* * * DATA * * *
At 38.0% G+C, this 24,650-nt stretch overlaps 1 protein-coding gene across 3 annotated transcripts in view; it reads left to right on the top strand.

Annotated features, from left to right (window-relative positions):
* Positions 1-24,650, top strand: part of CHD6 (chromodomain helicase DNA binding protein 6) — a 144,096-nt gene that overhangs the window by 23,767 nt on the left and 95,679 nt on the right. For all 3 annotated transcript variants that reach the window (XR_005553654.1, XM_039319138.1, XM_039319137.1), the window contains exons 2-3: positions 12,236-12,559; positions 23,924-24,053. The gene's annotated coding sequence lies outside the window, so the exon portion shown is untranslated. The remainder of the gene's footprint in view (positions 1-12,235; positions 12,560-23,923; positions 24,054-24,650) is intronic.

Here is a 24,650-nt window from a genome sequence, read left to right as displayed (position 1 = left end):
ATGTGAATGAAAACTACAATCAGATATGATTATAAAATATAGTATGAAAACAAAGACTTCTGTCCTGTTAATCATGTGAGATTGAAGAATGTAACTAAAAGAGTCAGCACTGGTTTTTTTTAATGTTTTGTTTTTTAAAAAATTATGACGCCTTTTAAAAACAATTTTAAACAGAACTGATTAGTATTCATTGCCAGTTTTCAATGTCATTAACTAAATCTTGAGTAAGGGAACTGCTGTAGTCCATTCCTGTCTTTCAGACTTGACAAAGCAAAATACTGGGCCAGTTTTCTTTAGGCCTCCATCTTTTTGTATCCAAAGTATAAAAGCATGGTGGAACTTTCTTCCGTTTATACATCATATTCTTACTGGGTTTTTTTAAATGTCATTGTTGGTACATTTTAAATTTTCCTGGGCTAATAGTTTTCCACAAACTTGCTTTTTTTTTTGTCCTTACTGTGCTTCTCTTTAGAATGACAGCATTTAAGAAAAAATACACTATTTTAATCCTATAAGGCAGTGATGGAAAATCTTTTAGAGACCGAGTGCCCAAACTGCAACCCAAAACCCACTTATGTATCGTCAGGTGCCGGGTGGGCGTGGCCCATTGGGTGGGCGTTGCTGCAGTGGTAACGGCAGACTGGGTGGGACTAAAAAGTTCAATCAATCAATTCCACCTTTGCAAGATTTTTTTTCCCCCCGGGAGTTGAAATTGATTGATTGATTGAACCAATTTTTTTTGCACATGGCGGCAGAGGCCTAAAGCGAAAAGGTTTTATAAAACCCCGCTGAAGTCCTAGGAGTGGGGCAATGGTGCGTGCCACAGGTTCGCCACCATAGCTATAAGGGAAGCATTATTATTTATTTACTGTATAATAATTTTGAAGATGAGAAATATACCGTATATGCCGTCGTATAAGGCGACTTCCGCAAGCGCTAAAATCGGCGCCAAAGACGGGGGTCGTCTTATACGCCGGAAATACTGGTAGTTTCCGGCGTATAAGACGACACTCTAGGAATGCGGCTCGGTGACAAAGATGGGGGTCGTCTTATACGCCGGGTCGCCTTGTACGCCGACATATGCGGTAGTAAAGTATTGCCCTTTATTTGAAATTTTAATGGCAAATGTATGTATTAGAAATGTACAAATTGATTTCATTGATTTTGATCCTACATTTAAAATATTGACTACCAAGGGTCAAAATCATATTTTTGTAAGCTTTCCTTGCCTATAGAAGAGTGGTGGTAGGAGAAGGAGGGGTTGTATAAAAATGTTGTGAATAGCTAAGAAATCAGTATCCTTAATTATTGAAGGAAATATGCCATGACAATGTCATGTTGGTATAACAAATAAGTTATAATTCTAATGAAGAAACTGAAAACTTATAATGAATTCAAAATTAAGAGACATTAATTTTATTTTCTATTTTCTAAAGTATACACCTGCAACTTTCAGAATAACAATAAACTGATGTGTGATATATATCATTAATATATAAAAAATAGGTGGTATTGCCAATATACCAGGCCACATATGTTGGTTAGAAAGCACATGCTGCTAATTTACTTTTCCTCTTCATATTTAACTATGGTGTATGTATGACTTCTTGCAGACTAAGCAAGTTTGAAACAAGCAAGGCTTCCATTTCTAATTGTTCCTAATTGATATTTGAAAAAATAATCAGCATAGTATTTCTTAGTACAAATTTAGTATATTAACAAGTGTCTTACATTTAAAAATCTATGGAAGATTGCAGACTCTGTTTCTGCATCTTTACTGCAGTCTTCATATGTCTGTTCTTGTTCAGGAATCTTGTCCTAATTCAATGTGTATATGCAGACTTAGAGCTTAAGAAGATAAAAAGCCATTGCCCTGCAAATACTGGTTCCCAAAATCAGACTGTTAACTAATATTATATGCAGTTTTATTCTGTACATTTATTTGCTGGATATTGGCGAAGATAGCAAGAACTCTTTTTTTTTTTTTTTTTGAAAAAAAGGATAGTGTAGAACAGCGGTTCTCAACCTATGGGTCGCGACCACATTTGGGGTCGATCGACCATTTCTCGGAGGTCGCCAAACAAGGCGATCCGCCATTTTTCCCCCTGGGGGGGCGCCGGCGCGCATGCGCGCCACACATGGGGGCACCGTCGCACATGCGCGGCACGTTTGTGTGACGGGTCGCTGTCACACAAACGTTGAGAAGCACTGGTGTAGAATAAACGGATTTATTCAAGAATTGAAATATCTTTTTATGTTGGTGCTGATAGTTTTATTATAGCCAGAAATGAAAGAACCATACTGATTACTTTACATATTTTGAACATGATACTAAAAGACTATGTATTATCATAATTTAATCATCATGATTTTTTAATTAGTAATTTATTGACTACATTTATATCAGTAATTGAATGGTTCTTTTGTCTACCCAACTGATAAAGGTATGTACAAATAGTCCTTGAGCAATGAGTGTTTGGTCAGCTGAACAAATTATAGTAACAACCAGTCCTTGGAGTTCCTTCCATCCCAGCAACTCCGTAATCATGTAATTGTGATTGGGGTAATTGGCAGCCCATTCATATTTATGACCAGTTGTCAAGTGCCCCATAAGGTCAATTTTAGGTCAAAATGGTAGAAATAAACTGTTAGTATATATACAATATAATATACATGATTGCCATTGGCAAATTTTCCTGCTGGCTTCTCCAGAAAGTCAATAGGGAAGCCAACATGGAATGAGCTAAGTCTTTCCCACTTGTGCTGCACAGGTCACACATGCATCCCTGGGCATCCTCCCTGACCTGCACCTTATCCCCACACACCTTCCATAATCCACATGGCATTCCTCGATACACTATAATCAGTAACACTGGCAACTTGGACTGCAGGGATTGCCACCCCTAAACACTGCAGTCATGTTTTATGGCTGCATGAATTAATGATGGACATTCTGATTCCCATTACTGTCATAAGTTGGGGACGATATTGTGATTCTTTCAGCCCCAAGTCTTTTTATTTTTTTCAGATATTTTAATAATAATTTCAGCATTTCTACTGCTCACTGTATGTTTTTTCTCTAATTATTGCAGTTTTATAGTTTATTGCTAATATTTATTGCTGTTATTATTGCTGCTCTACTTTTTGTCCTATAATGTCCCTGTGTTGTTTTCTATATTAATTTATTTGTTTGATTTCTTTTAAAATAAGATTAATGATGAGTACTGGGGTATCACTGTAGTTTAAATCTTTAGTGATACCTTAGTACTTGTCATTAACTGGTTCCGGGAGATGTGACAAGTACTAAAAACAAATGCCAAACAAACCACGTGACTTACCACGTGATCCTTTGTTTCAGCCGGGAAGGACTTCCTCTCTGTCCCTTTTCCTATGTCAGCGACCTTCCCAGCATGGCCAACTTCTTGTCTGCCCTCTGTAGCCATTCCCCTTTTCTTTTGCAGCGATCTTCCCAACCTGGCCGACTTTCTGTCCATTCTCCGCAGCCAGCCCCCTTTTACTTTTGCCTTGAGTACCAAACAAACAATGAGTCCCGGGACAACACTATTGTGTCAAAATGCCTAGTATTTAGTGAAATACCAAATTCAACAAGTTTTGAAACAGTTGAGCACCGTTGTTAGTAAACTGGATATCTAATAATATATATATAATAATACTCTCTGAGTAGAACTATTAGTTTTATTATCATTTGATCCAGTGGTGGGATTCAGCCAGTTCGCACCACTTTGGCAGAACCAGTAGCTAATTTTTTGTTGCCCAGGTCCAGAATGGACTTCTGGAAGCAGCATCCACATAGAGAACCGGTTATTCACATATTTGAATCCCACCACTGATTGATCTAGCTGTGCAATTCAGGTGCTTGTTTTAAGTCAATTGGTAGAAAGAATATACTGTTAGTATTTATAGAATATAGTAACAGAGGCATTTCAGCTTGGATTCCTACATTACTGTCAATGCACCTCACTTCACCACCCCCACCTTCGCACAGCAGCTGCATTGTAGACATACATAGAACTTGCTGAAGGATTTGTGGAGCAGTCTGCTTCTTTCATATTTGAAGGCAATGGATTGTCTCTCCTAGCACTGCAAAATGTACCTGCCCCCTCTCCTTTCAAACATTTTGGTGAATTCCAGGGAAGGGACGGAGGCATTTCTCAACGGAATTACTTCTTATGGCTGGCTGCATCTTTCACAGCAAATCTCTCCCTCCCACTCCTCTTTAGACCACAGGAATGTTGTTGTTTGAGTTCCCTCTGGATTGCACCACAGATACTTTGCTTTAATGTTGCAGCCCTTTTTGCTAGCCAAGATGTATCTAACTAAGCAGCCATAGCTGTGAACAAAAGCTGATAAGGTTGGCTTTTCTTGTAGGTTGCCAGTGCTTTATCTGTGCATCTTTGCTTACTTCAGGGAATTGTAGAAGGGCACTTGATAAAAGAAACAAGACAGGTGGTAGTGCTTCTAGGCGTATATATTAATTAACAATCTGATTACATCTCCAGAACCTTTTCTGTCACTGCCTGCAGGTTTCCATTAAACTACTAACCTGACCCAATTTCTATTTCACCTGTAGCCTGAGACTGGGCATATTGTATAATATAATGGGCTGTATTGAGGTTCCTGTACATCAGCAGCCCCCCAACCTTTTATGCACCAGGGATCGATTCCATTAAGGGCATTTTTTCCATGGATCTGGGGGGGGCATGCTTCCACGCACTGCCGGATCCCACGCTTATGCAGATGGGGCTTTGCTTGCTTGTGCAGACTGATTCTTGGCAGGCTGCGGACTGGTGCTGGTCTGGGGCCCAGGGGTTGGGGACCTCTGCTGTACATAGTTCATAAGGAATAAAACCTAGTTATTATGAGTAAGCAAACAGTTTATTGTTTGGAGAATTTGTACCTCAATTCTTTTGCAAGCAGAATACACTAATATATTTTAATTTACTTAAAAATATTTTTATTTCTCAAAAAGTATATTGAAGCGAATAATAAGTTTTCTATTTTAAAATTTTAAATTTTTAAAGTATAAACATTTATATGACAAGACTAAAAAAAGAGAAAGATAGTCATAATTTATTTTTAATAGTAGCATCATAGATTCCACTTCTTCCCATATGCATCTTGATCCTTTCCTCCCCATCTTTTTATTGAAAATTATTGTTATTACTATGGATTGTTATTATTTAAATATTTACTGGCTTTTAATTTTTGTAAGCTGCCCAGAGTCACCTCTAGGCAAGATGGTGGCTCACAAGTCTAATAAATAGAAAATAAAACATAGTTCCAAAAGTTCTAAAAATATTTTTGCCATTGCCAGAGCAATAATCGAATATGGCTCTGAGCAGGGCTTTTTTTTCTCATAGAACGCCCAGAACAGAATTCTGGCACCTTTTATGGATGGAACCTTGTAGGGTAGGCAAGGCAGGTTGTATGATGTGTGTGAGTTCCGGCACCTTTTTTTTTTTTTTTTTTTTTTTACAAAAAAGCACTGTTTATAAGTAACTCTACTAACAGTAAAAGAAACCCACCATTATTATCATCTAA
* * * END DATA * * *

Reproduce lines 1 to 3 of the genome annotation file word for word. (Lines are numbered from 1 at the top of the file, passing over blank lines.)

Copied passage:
At 38.0% G+C, this 24,650-nt stretch overlaps 1 protein-coding gene across 3 annotated transcripts in view; it reads left to right on the top strand.

Annotated features, from left to right (window-relative positions):
* Positions 1-24,650, top strand: part of CHD6 (chromodomain helicase DNA binding protein 6) — a 144,096-nt gene that overhangs the window by 23,767 nt on the left and 95,679 nt on the right. For all 3 annotated transcript variants that reach the window (XR_005553654.1, XM_039319138.1, XM_039319137.1), the window contains exons 2-3: positions 12,236-12,559; positions 23,924-24,053. The gene's annotated coding sequence lies outside the window, so the exon portion shown is untranslated. The remainder of the gene's footprint in view (positions 1-12,235; positions 12,560-23,923; positions 24,054-24,650) is intronic.